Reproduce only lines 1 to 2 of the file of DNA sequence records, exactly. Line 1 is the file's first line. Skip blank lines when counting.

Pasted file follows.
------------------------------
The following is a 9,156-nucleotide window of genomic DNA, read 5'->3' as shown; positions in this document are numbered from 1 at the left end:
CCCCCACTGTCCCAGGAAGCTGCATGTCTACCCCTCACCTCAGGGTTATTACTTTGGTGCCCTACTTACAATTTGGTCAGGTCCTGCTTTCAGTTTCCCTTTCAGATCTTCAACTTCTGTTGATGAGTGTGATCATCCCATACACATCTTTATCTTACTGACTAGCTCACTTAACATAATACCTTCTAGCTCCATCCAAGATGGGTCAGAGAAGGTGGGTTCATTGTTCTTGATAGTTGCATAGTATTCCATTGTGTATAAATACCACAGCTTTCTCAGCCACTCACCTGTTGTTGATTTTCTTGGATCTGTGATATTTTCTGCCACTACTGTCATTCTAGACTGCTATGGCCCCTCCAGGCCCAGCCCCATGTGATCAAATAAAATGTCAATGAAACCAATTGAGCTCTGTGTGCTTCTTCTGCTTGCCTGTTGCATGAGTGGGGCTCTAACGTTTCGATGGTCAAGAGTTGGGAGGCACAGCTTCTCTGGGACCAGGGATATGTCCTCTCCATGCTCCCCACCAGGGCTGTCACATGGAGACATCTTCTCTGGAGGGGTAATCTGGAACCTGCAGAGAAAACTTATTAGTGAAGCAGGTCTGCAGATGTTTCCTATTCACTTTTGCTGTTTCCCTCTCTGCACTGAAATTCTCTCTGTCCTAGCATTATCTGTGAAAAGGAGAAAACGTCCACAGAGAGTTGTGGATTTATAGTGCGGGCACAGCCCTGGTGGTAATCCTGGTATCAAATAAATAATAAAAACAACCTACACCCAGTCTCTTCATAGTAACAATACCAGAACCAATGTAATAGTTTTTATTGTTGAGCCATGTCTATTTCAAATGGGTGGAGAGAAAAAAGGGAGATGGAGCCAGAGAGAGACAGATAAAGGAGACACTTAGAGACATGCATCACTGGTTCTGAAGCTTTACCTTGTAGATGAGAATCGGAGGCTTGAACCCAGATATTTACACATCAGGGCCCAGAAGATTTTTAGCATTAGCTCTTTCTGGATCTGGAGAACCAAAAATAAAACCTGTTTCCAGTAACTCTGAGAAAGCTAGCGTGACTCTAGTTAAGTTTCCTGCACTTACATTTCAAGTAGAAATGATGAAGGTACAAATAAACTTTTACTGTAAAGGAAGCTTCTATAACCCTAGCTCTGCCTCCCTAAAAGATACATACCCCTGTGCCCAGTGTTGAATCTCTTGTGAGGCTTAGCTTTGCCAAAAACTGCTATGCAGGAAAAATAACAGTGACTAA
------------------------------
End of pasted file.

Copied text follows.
The following is a 9,156-nucleotide window of genomic DNA, read 5'->3' as shown; positions in this document are numbered from 1 at the left end:
CCCCCACTGTCCCAGGAAGCTGCATGTCTACCCCTCACCTCAGGGTTATTACTTTGGTGCCCTACTTACAATTTGGTCAGGTCCTGCTTTCAGTTTCCCTTTCAGATCTTCAACTTCTGTTGATGAGTGTGATCATCCCATACACATCTTTATCTTACTGACTAGCTCACTTAACATAATACCTTCTAGCTCCATCCAAGATGGGTCAGAGAAGGTGGGTTCATTGTTCTTGATAGTTGCATAGTATTCCATTGTGTATAAATACCACAGCTTTCTCAGCCACTCACCTGTTGTTGATTTTCTTGGATCTGTGATATTTTCTGCCACTACTGTCATTCTAGACTGCTATGGCCCCTCCAGGCCCAGCCCCATGTGATCAAATAAAATGTCAATGAAACCAATTGAGCTCTGTGTGCTTCTTCTGCTTGCCTGTTGCATGAGTGGGGCTCTAACGTTTCGATGGTCAAGAGTTGGGAGGCACAGCTTCTCTGGGACCAGGGATATGTCCTCTCCATGCTCCCCACCAGGGCTGTCACATGGAGACATCTTCTCTGGAGGGGTAATCTGGAACCTGCAGAGAAAACTTATTAGTGAAGCAGGTCTGCAGATGTTTCCTATTCACTTTTGCTGTTTCCCTCTCTGCACTGAAATTCTCTCTGTCCTAGCATTATCTGTGAAAAGGAGAAAACGTCCACAGAGAGTTGTGGATTTATAGTGCGGGCACAGCCCTGGTGGTAATCCTGGTATCAAATAAATAATAAAAACAACCTACACCCAGTCTCTTCATAGTAACAATACCAGAACCAATGTAATAGTTTTTATTGTTGAGCCATGTCTATTTCAAATGGGTGGAGAGAAAAAAGGGAGATGGAGCCAGAGAGAGACAGATAAAGGAGACACTTAGAGACATGCATCACTGGTTCTGAAGCTTTACCTTGTAGATGAGAATCGGAGGCTTGAACCCAGATATTTACACATCAGGGCCCAGAAGATTTTTAGCATTAGCTCTTTCTGGATCTGGAGAACCAAAAATAAAACCTGTTTCCAGTAACTCTGAGAAAGCTAGCGTGACTCTAGTTAAGTTTCCTGCACTTACATTTCAAGTAGAAATGATGAAGGTACAAATAAACTTTTACTGTAAAGGAAGCTTCTATAACCCTAGCTCTGCCTCCCTAAAAGATACATACCCCTGTGCCCAGTGTTGAATCTCTTGTGAGGCTTAGCTTTGCCAAAAACTGCTATGCAGGAAAAATAACAGTGACTAA